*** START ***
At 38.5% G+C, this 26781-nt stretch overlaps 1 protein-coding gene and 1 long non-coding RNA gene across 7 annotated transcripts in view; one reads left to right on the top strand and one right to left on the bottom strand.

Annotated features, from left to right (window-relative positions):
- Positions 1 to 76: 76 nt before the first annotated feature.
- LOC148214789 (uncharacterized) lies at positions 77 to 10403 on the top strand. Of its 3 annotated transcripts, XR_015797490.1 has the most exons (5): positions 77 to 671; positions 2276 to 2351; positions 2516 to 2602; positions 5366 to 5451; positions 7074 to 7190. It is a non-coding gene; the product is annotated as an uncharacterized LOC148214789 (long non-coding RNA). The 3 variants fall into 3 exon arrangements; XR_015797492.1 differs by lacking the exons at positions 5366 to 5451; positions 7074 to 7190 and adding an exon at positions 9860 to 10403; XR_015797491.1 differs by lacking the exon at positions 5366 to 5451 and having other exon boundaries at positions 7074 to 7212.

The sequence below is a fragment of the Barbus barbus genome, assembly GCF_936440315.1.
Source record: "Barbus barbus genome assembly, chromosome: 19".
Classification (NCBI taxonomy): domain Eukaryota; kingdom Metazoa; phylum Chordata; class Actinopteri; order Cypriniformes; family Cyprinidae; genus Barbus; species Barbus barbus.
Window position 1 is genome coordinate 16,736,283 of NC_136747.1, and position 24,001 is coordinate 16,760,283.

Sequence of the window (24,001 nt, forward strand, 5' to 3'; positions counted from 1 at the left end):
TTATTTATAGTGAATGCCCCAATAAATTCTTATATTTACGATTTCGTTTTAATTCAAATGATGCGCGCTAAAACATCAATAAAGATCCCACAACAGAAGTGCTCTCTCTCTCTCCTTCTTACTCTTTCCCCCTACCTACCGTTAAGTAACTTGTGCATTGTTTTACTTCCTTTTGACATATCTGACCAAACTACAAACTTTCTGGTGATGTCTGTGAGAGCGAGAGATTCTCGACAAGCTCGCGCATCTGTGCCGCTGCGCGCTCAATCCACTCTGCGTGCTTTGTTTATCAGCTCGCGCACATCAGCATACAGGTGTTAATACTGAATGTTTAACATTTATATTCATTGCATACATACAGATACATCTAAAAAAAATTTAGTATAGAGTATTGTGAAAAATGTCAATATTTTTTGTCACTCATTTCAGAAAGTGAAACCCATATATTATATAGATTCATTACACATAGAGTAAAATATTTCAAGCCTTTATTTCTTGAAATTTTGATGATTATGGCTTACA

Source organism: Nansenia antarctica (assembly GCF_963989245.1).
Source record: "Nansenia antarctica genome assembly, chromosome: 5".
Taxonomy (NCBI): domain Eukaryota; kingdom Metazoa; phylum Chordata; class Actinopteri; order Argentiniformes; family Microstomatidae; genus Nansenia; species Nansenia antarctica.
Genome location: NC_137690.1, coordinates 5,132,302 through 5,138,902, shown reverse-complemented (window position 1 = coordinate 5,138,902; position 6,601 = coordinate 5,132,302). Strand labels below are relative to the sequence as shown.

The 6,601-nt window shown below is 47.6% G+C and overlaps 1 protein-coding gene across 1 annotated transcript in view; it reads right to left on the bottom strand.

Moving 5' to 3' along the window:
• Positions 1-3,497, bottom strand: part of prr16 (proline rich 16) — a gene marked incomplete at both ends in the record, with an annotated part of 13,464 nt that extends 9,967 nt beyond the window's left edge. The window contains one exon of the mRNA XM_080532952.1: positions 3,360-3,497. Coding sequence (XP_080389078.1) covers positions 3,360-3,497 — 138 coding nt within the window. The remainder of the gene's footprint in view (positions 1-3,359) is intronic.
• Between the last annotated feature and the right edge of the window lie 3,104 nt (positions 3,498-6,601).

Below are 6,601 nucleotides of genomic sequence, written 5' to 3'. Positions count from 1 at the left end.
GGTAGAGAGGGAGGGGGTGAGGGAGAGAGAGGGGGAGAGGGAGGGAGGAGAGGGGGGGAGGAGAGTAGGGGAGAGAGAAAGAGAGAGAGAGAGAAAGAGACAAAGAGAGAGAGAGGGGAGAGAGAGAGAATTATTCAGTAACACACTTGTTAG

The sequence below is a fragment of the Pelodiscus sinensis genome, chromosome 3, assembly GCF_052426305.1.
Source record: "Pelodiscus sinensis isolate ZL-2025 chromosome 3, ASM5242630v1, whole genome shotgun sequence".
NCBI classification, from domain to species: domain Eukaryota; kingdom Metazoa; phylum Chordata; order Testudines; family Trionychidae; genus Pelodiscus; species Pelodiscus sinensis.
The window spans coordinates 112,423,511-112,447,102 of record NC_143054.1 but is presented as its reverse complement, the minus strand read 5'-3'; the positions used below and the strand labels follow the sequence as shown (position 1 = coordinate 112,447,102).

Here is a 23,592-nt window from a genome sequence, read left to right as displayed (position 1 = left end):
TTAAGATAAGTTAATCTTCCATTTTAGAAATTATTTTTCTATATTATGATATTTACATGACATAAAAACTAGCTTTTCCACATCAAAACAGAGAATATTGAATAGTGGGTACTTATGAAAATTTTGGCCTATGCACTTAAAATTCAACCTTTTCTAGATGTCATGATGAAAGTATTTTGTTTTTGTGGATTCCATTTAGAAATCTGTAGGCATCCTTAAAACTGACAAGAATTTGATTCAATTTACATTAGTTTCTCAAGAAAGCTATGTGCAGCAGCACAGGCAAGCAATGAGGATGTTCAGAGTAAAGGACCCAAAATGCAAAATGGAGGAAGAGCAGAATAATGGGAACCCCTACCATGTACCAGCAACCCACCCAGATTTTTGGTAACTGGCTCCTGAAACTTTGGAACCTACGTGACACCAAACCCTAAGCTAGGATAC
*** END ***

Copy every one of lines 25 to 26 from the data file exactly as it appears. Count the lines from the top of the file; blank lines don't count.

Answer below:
Here is a 23,592-nt window from a genome sequence, read left to right as displayed (position 1 = left end):
TTAAGATAAGTTAATCTTCCATTTTAGAAATTATTTTTCTATATTATGATATTTACATGACATAAAAACTAGCTTTTCCACATCAAAACAGAGAATATTGAATAGTGGGTACTTATGAAAATTTTGGCCTATGCACTTAAAATTCAACCTTTTCTAGATGTCATGATGAAAGTATTTTGTTTTTGTGGATTCCATTTAGAAATCTGTAGGCATCCTTAAAACTGACAAGAATTTGATTCAATTTACATTAGTTTCTCAAGAAAGCTATGTGCAGCAGCACAGGCAAGCAATGAGGATGTTCAGAGTAAAGGACCCAAAATGCAAAATGGAGGAAGAGCAGAATAATGGGAACCCCTACCATGTACCAGCAACCCACCCAGATTTTTGGTAACTGGCTCCTGAAACTTTGGAACCTACGTGACACCAAACCCTAAGCTAGGATAC